Omagh bomb: Families of victims vow to take British government to court after ruling out public inquiry
Families of Omagh bomb victims have vowed to take the British government to court after branding its decision to rule out a public inquiry into the attack as a feeble bid to hide from the truth.
Relatives made the defiant pledge to take judicial review proceedings after Northern Ireland Secretary Theresa Villiers said she did not believe there were sufficient grounds to justify a state commissioned independent probe into the 1998 Real IRA bombing.
The dissident republican attack, which killed 29 people, including a woman pregnant with twins, and injured more than 200, was one of the worst atrocities of the Northern Ireland troubles and inflicted the greatest loss of life in a single terrorist incident.
The event is dogged in controversy with long standing allegations that intelligence and investigative failures by authorities on both sides of the border allowed the bombers to both carry out the crime and get away with it.
Stanley McCombe, whose wife Ann was killed, said the anger he felt at the Government's decision would drive him onward as the families proceeded with legal action.
"If they want to try and hide the truth about Omagh, they can," he said.
"But we'll flush them out at the end of the day. There are no hiding places.
"It's a democratic country and people have to know the truth."
Michael Gallagher, whose 21-year-old son Aiden died in the August 1998 blast, added: "We'll do our talking in court."
Omagh was bombed just months after politicians in Northern Ireland signed the historic Good Friday peace accord that led to power sharing at Stormont.
While no one has been criminally convicted of the crime, four republicans were found liable for the atrocity in a landmark civil case taken by some of the bereaved relatives and ordered to pay £1.6 million compensation.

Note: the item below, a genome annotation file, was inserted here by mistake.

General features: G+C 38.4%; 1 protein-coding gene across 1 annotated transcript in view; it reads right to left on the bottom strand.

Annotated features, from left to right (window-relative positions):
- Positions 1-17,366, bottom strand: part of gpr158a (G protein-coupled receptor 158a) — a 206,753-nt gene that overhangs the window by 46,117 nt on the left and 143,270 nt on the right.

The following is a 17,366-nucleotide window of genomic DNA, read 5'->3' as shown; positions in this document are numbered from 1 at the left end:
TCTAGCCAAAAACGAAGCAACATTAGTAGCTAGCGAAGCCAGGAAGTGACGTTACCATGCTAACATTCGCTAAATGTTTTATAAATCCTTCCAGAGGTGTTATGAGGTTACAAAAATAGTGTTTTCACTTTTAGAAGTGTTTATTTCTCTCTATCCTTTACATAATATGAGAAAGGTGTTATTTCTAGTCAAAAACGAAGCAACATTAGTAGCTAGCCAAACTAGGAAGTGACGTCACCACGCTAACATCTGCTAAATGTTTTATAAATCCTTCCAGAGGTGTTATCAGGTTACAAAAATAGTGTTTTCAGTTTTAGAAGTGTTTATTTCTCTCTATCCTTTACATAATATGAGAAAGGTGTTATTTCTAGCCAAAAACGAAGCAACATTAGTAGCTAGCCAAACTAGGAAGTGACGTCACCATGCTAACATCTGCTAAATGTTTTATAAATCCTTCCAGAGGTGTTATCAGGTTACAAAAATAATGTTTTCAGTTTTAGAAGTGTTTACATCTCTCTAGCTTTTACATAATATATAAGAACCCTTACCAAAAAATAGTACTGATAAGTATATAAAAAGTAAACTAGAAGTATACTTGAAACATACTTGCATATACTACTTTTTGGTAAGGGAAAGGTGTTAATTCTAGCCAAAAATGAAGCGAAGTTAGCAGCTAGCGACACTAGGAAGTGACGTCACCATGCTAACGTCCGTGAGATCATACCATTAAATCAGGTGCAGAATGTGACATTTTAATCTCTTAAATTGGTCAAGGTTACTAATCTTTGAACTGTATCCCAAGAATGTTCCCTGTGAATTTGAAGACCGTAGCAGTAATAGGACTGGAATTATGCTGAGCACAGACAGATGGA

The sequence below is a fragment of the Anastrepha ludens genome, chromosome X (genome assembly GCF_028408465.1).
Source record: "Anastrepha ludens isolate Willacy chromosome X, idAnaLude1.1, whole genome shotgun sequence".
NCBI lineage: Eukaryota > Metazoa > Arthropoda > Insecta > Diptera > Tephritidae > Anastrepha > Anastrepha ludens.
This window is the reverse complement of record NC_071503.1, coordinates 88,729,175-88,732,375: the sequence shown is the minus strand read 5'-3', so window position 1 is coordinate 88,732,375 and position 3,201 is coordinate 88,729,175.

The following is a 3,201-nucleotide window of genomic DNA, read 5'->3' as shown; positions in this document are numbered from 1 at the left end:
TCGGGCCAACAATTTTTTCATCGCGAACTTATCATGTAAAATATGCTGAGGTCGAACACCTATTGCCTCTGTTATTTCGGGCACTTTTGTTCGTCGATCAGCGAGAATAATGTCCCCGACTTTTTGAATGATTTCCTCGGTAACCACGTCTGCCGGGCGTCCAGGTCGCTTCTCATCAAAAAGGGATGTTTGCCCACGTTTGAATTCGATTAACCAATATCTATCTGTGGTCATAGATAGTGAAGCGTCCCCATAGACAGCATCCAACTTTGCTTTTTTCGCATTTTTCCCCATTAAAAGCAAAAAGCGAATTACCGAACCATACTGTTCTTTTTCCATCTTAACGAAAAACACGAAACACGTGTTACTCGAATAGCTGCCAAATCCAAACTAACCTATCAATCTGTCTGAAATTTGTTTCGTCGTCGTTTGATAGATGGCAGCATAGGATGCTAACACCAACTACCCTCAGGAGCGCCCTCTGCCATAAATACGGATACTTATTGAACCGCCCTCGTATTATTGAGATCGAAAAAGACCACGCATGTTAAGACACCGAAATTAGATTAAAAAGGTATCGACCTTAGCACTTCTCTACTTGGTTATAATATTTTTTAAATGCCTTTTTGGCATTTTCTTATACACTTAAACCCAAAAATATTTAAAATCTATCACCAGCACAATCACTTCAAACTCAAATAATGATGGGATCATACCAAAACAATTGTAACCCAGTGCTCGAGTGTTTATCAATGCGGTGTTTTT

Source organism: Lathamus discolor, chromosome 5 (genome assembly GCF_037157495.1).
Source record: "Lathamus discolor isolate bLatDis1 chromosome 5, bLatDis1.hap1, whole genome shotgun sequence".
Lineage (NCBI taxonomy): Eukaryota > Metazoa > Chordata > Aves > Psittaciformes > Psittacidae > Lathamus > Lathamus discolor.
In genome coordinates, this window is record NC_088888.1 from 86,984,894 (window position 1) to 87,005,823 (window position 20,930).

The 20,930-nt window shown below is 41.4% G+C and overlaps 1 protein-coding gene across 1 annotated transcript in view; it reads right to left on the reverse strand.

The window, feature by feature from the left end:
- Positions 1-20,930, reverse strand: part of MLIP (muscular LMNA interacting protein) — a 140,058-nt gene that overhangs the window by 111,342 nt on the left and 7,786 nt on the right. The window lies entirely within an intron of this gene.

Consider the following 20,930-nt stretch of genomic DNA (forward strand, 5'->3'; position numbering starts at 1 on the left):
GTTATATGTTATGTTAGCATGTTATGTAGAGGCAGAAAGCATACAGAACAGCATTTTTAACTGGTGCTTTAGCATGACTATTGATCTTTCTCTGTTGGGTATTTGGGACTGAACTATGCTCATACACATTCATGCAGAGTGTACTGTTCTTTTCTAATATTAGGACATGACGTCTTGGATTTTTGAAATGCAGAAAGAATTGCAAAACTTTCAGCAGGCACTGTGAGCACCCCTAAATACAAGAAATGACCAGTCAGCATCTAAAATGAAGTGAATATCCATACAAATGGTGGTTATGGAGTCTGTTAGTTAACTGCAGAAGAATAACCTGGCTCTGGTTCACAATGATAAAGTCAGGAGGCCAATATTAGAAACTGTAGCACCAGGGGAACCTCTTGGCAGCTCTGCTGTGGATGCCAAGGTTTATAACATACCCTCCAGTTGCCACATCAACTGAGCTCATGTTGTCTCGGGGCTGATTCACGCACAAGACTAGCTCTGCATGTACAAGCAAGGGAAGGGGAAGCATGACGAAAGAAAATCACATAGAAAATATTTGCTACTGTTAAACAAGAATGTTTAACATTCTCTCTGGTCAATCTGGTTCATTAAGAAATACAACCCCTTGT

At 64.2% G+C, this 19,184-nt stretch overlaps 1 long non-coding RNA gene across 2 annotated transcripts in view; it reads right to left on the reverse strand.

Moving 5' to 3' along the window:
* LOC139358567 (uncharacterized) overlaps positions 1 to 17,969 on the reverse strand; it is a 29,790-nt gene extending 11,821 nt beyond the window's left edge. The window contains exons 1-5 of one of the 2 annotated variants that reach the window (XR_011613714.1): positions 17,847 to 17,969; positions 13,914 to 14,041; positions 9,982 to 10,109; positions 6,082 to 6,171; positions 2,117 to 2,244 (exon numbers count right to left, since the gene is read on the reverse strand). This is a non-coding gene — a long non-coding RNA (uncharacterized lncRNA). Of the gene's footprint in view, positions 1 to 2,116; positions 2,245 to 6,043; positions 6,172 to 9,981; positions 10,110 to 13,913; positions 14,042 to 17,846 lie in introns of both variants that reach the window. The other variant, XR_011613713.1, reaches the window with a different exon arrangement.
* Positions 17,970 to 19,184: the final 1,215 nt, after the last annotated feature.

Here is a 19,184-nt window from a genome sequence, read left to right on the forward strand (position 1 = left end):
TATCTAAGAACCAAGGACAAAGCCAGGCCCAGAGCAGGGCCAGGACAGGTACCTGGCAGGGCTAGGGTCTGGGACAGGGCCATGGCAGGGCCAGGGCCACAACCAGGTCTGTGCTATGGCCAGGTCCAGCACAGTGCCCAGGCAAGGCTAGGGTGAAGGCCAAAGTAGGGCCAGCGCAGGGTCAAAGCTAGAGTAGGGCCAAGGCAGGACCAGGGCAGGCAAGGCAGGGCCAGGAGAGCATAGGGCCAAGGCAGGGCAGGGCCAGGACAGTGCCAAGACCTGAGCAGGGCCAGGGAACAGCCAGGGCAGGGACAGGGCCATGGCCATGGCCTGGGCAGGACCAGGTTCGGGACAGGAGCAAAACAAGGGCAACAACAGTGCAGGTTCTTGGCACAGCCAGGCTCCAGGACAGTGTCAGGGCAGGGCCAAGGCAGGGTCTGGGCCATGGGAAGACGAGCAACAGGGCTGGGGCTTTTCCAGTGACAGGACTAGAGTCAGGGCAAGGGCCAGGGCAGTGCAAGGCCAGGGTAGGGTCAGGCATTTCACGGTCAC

Last month families who belong to the Omagh Support and Self Help Group outlined details of an independent report they commissioned into alleged intelligence failings in the lead up to the atrocity and with the subsequent criminal investigations.
They had handed the document to the authorities in London and Dublin a year previously and complained vociferously at the length of time the respective governments had taken to respond.
Mr Gallagher said he was "disappointed but not surprised" that ultimately the British Government had now come back with a negative response.
"I think it's important to note that this is a Government who are actually holding other governments to account over human rights abuses," he said.
"Last week they wanted permissions from Parliament to go to war, or to launch attacks on Syria. Over a year ago we gave this Government a report which showed that state agencies had failed and 31 people (including the unborn twins) had died and 250 were injured unnecessarily."
Ms Villiers said it was not an easy decision to make and all views were carefully considered.
She said a current investigation into elements of the incident by the Northern Ireland Police Ombudsman was the best way to proceed.
"I do not believe that there are sufficient grounds to justify a further review or inquiry above and beyond those that have already taken place or are ongoing," she said.
"I believe that the ongoing investigation by the Office of the Police Ombudsman for Northern Ireland is the best way to address any outstanding issues relating to the police investigation into the Omagh attack.
"The fact remains that the Real IRA carried out the bombing in Omagh on 15 August 1998, murdering 29 people and injuring many more.
"Responsibility is theirs alone. I sincerely hope that the ongoing police investigation will bring to justice those responsible for this brutal crime.
"I have met representatives of the Omagh Support and Self Help Group, as have a number of my predecessors as Secretary of State. I have offered to meet them again to explain my decision further if they wish."
Ms Villiers' statement said representations received by her showed there was support for an inquiry among a number of survivors and families of those killed in the attack, but others felt that a further inquiry would cause them considerable trauma.
All these views were weighed against other factors, including the series of previous inquiries into the Omagh bomb and the current investigation by the Office of the Police Ombudsman for Northern Ireland, it added.
Not all the Omagh families are involved in the campaign for an inquiry.
But both Mr Gallagher and Mr McCombe questioned the rationale of the Government's claims that an inquiry would cause trauma to some of the bereaved.